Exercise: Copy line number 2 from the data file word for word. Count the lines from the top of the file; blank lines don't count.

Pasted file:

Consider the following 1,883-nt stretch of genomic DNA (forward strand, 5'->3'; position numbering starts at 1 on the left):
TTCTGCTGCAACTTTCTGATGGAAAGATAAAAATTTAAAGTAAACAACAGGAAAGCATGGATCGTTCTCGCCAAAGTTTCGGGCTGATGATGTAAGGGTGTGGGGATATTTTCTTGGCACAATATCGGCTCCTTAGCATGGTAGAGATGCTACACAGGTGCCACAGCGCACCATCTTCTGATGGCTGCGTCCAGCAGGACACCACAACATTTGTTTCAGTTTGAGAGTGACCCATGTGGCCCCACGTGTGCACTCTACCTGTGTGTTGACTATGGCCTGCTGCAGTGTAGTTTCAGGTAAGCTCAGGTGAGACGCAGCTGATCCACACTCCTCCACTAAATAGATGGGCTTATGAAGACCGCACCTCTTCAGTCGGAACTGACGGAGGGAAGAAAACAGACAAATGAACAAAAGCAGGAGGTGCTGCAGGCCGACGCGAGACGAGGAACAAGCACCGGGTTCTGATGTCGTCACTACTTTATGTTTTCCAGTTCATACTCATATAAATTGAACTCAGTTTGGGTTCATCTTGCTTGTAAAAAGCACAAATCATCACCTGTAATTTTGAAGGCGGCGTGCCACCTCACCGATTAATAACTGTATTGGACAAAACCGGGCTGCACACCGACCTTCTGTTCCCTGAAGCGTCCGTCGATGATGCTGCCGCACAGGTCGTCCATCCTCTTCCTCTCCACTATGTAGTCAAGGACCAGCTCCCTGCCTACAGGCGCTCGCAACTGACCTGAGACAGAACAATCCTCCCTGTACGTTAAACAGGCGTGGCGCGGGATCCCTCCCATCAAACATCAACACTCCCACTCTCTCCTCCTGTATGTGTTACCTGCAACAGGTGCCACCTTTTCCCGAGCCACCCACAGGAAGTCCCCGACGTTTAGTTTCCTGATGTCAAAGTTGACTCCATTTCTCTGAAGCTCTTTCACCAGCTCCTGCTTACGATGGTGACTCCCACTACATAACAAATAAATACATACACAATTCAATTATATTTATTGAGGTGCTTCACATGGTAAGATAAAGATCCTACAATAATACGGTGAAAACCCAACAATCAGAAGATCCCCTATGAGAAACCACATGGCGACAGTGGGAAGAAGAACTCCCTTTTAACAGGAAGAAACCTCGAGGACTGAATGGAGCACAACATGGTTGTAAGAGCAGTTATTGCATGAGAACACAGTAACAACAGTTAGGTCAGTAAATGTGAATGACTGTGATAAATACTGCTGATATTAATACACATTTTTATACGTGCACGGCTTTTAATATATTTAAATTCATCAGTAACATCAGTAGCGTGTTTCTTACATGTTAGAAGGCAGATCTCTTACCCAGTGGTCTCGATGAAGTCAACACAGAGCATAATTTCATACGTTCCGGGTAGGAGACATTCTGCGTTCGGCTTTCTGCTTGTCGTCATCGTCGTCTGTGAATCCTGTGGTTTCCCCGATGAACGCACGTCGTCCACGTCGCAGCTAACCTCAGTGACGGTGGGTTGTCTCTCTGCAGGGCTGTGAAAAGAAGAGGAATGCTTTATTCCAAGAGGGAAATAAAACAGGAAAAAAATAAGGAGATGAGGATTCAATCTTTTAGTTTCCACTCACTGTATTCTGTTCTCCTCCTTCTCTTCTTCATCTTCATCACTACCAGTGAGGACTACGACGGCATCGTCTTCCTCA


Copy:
TTCTGCTGCAACTTTCTGATGGAAAGATAAAAATTTAAAGTAAACAACAGGAAAGCATGGATCGTTCTCGCCAAAGTTTCGGGCTGATGATGTAAGGGTGTGGGGATATTTTCTTGGCACAATATCGGCTCCTTAGCATGGTAGAGATGCTACACAGGTGCCACAGCGCACCATCTTCTGATGGCTGCGTCCAGCAGGACACCACAACATTTGTTTCAGTTTGAGAGTGACCCATGTGGCCCCACGTGTGCACTCTACCTGTGTGTTGACTATGGCCTGCTGCAGTGTAGTTTCAGGTAAGCTCAGGTGAGACGCAGCTGATCCACACTCCTCCACTAAATAGATGGGCTTATGAAGACCGCACCTCTTCAGTCGGAACTGACGGAGGGAAGAAAACAGACAAATGAACAAAAGCAGGAGGTGCTGCAGGCCGACGCGAGACGAGGAACAAGCACCGGGTTCTGATGTCGTCACTACTTTATGTTTTCCAGTTCATACTCATATAAATTGAACTCAGTTTGGGTTCATCTTGCTTGTAAAAAGCACAAATCATCACCTGTAATTTTGAAGGCGGCGTGCCACCTCACCGATTAATAACTGTATTGGACAAAACCGGGCTGCACACCGACCTTCTGTTCCCTGAAGCGTCCGTCGATGATGCTGCCGCACAGGTCGTCCATCCTCTTCCTCTCCACTATGTAGTCAAGGACCAGCTCCCTGCCTACAGGCGCTCGCAACTGACCTGAGACAGAACAATCCTCCCTGTACGTTAAACAGGCGTGGCGCGGGATCCCTCCCATCAAACATCAACACTCCCACTCTCTCCTCCTGTATGTGTTACCTGCAACAGGTGCCACCTTTTCCCGAGCCACCCACAGGAAGTCCCCGACGTTTAGTTTCCTGATGTCAAAGTTGACTCCATTTCTCTGAAGCTCTTTCACCAGCTCCTGCTTACGATGGTGACTCCCACTACATAACAAATAAATACATACACAATTCAATTATATTTATTGAGGTGCTTCACATGGTAAGATAAAGATCCTACAATAATACGGTGAAAACCCAACAATCAGAAGATCCCCTATGAGAAACCACATGGCGACAGTGGGAAGAAGAACTCCCTTTTAACAGGAAGAAACCTCGAGGACTGAATGGAGCACAACATGGTTGTAAGAGCAGTTATTGCATGAGAACACAGTAACAACAGTTAGGTCAGTAAATGTGAATGACTGTGATAAATACTGCTGATATTAATACACATTTTTATACGTGCACGGCTTTTAATATATTTAAATTCATCAGTAACATCAGTAGCGTGTTTCTTACATGTTAGAAGGCAGATCTCTTACCCAGTGGTCTCGATGAAGTCAACACAGAGCATAATTTCATACGTTCCGGGTAGGAGACATTCTGCGTTCGGCTTTCTGCTTGTCGTCATCGTCGTCTGTGAATCCTGTGGTTTCCCCGATGAACGCACGTCGTCCACGTCGCAGCTAACCTCAGTGACGGTGGGTTGTCTCTCTGCAGGGCTGTGAAAAGAAGAGGAATGCTTTATTCCAAGAGGGAAATAAAACAGGAAAAAAATAAGGAGATGAGGATTCAATCTTTTAGTTTCCACTCACTGTATTCTGTTCTCCTCCTTCTCTTCTTCATCTTCATCACTACCAGTGAGGACTACGACGGCATCGTCTTCCTCA